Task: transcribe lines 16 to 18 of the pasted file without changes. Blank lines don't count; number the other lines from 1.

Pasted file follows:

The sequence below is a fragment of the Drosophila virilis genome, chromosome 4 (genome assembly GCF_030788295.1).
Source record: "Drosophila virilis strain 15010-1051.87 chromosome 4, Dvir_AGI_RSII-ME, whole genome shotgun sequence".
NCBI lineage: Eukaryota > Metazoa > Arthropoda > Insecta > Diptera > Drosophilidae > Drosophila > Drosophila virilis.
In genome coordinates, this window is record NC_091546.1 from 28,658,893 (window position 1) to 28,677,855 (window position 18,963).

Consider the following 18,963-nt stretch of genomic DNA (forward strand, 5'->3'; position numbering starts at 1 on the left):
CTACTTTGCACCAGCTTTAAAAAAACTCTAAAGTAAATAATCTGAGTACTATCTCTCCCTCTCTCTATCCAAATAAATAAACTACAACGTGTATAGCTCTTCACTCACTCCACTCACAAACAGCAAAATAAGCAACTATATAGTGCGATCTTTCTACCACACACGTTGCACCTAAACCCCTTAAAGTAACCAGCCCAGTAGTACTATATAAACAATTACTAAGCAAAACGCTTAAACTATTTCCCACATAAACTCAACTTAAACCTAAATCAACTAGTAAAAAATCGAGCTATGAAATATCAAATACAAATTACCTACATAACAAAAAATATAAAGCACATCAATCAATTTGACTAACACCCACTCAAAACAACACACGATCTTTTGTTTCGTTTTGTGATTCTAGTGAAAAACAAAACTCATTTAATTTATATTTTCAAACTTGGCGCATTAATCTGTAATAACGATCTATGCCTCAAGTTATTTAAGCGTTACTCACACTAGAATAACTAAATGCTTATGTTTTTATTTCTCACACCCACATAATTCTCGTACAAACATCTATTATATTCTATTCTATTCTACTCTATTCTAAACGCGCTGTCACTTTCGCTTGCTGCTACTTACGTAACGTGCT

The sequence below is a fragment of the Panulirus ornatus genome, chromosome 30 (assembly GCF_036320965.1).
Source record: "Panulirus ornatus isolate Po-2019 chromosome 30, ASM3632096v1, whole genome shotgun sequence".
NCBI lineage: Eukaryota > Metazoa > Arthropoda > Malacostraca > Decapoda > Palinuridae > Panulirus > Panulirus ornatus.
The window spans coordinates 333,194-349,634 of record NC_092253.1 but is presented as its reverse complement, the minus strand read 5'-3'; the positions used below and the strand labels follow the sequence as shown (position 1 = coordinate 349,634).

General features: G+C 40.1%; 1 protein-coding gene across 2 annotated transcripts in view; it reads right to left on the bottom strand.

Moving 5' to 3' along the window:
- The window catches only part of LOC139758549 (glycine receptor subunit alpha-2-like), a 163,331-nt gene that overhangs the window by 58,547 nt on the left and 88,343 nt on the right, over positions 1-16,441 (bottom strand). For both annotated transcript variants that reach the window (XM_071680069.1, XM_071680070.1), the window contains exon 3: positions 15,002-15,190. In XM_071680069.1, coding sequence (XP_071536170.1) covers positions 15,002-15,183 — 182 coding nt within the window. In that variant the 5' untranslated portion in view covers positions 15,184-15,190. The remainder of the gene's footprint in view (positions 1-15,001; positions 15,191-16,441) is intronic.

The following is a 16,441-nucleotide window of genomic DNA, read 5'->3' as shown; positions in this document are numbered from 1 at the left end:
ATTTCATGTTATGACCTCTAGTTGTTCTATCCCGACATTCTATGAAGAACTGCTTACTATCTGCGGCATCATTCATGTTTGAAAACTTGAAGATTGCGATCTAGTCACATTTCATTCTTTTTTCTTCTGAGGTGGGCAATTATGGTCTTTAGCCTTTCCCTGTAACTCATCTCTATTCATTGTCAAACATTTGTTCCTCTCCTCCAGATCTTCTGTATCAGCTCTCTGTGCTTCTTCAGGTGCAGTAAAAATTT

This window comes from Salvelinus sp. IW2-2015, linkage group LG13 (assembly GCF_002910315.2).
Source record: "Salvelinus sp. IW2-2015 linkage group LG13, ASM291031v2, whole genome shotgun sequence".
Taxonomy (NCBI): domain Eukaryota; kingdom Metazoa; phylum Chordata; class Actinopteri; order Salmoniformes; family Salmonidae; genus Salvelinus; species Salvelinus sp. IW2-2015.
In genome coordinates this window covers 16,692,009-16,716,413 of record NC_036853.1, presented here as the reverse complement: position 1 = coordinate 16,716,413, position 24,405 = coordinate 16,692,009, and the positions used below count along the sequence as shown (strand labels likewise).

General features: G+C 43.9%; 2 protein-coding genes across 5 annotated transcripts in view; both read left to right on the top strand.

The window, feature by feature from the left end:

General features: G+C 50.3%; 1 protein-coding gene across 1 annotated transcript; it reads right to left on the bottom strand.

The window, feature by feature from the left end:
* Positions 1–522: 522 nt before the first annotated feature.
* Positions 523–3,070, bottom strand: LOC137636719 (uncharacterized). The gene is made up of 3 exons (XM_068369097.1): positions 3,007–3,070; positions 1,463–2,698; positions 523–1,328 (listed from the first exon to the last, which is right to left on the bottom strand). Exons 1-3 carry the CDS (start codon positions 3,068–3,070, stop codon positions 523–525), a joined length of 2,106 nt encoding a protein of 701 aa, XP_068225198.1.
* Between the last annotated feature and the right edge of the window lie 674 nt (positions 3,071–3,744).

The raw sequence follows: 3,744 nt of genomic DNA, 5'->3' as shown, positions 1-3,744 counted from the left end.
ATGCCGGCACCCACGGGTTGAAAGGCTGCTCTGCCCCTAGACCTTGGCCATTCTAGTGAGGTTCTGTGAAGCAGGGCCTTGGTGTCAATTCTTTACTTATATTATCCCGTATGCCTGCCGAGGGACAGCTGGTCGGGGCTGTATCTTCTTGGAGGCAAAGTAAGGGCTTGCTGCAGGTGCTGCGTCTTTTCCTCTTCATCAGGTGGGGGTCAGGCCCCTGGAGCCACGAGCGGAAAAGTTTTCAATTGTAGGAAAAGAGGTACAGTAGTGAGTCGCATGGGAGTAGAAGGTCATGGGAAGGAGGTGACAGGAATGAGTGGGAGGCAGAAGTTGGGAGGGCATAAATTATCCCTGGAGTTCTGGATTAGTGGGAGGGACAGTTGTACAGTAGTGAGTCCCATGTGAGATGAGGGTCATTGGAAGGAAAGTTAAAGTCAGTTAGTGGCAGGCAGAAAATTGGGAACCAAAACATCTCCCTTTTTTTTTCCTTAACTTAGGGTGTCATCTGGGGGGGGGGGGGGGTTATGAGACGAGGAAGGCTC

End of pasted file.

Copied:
This window comes from Salvelinus sp. IW2-2015, linkage group LG13 (assembly GCF_002910315.2).
Source record: "Salvelinus sp. IW2-2015 linkage group LG13, ASM291031v2, whole genome shotgun sequence".
Taxonomy (NCBI): domain Eukaryota; kingdom Metazoa; phylum Chordata; class Actinopteri; order Salmoniformes; family Salmonidae; genus Salvelinus; species Salvelinus sp. IW2-2015.